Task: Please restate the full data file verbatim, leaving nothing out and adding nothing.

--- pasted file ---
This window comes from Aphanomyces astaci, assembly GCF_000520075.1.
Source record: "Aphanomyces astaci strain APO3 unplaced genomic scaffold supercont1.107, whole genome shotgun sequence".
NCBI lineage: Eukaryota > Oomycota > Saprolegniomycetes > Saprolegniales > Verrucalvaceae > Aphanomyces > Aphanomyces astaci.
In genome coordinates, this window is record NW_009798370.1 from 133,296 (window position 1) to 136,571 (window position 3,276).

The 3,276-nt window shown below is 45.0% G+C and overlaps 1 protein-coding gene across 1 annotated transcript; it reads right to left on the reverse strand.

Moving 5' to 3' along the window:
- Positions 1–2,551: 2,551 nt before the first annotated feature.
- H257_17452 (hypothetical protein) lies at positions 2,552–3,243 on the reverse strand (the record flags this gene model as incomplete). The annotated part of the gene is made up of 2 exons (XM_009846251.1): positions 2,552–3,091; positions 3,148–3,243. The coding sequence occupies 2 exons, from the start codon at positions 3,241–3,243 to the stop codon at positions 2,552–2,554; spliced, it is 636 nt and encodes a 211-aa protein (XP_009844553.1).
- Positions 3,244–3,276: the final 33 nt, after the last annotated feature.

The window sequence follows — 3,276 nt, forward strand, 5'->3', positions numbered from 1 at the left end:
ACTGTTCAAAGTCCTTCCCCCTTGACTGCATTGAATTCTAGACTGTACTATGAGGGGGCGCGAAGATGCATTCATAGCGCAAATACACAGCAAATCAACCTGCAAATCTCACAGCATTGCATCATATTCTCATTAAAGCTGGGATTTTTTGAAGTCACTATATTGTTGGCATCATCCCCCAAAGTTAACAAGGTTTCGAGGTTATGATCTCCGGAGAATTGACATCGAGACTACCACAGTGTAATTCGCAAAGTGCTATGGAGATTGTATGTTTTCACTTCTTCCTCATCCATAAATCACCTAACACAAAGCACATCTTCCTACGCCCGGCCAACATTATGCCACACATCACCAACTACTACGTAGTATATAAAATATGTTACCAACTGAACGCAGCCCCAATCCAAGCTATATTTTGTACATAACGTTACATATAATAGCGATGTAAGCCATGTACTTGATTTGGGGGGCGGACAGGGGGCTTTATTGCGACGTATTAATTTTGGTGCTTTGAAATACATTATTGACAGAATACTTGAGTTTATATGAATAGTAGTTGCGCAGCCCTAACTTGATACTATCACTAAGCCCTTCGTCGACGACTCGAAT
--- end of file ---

This window comes from Aphanomyces astaci, assembly GCF_000520075.1.
Source record: "Aphanomyces astaci strain APO3 unplaced genomic scaffold supercont1.107, whole genome shotgun sequence".
NCBI lineage: Eukaryota > Oomycota > Saprolegniomycetes > Saprolegniales > Verrucalvaceae > Aphanomyces > Aphanomyces astaci.
In genome coordinates, this window is record NW_009798370.1 from 133,296 (window position 1) to 136,571 (window position 3,276).

The 3,276-nt window shown below is 45.0% G+C and overlaps 1 protein-coding gene across 1 annotated transcript; it reads right to left on the reverse strand.

Moving 5' to 3' along the window:
- Positions 1–2,551: 2,551 nt before the first annotated feature.
- H257_17452 (hypothetical protein) lies at positions 2,552–3,243 on the reverse strand (the record flags this gene model as incomplete). The annotated part of the gene is made up of 2 exons (XM_009846251.1): positions 2,552–3,091; positions 3,148–3,243. The coding sequence occupies 2 exons, from the start codon at positions 3,241–3,243 to the stop codon at positions 2,552–2,554; spliced, it is 636 nt and encodes a 211-aa protein (XP_009844553.1).
- Positions 3,244–3,276: the final 33 nt, after the last annotated feature.

The window sequence follows — 3,276 nt, forward strand, 5'->3', positions numbered from 1 at the left end:
ACTGTTCAAAGTCCTTCCCCCTTGACTGCATTGAATTCTAGACTGTACTATGAGGGGGCGCGAAGATGCATTCATAGCGCAAATACACAGCAAATCAACCTGCAAATCTCACAGCATTGCATCATATTCTCATTAAAGCTGGGATTTTTTGAAGTCACTATATTGTTGGCATCATCCCCCAAAGTTAACAAGGTTTCGAGGTTATGATCTCCGGAGAATTGACATCGAGACTACCACAGTGTAATTCGCAAAGTGCTATGGAGATTGTATGTTTTCACTTCTTCCTCATCCATAAATCACCTAACACAAAGCACATCTTCCTACGCCCGGCCAACATTATGCCACACATCACCAACTACTACGTAGTATATAAAATATGTTACCAACTGAACGCAGCCCCAATCCAAGCTATATTTTGTACATAACGTTACATATAATAGCGATGTAAGCCATGTACTTGATTTGGGGGGCGGACAGGGGGCTTTATTGCGACGTATTAATTTTGGTGCTTTGAAATACATTATTGACAGAATACTTGAGTTTATATGAATAGTAGTTGCGCAGCCCTAACTTGATACTATCACTAAGCCCTTCGTCGACGACTCGAAT